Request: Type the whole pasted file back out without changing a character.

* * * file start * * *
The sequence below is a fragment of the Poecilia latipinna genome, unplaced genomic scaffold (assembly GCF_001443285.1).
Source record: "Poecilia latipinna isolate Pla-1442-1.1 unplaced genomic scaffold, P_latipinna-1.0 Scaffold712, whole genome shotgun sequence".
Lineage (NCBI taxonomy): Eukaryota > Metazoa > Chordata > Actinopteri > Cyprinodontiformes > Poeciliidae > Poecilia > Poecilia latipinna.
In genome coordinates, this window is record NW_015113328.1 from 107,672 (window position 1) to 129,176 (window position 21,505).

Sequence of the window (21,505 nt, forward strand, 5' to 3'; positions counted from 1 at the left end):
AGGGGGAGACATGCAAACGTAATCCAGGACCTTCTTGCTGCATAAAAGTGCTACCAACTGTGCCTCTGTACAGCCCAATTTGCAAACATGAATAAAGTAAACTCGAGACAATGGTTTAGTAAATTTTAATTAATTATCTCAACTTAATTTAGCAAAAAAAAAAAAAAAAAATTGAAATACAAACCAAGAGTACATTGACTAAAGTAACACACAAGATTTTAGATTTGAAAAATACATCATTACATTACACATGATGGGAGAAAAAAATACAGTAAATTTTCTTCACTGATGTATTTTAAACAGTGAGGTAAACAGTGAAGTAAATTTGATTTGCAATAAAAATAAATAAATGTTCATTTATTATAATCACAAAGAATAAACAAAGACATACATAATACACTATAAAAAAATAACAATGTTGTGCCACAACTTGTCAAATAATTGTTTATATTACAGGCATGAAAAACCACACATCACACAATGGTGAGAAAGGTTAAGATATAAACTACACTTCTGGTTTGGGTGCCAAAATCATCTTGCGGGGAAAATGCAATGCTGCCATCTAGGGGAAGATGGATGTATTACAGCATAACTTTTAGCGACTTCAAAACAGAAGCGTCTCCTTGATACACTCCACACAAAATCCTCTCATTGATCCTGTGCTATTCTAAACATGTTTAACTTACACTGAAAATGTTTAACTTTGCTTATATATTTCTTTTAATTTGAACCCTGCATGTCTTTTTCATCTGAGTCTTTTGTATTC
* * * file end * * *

The sequence below is a fragment of the Poecilia latipinna genome, unplaced genomic scaffold (assembly GCF_001443285.1).
Source record: "Poecilia latipinna isolate Pla-1442-1.1 unplaced genomic scaffold, P_latipinna-1.0 Scaffold712, whole genome shotgun sequence".
Lineage (NCBI taxonomy): Eukaryota > Metazoa > Chordata > Actinopteri > Cyprinodontiformes > Poeciliidae > Poecilia > Poecilia latipinna.
In genome coordinates, this window is record NW_015113328.1 from 107,672 (window position 1) to 129,176 (window position 21,505).

Sequence of the window (21,505 nt, forward strand, 5' to 3'; positions counted from 1 at the left end):
AGGGGGAGACATGCAAACGTAATCCAGGACCTTCTTGCTGCATAAAAGTGCTACCAACTGTGCCTCTGTACAGCCCAATTTGCAAACATGAATAAAGTAAACTCGAGACAATGGTTTAGTAAATTTTAATTAATTATCTCAACTTAATTTAGCAAAAAAAAAAAAAAAAAATTGAAATACAAACCAAGAGTACATTGACTAAAGTAACACACAAGATTTTAGATTTGAAAAATACATCATTACATTACACATGATGGGAGAAAAAAATACAGTAAATTTTCTTCACTGATGTATTTTAAACAGTGAGGTAAACAGTGAAGTAAATTTGATTTGCAATAAAAATAAATAAATGTTCATTTATTATAATCACAAAGAATAAACAAAGACATACATAATACACTATAAAAAAATAACAATGTTGTGCCACAACTTGTCAAATAATTGTTTATATTACAGGCATGAAAAACCACACATCACACAATGGTGAGAAAGGTTAAGATATAAACTACACTTCTGGTTTGGGTGCCAAAATCATCTTGCGGGGAAAATGCAATGCTGCCATCTAGGGGAAGATGGATGTATTACAGCATAACTTTTAGCGACTTCAAAACAGAAGCGTCTCCTTGATACACTCCACACAAAATCCTCTCATTGATCCTGTGCTATTCTAAACATGTTTAACTTACACTGAAAATGTTTAACTTTGCTTATATATTTCTTTTAATTTGAACCCTGCATGTCTTTTTCATCTGAGTCTTTTGTATTC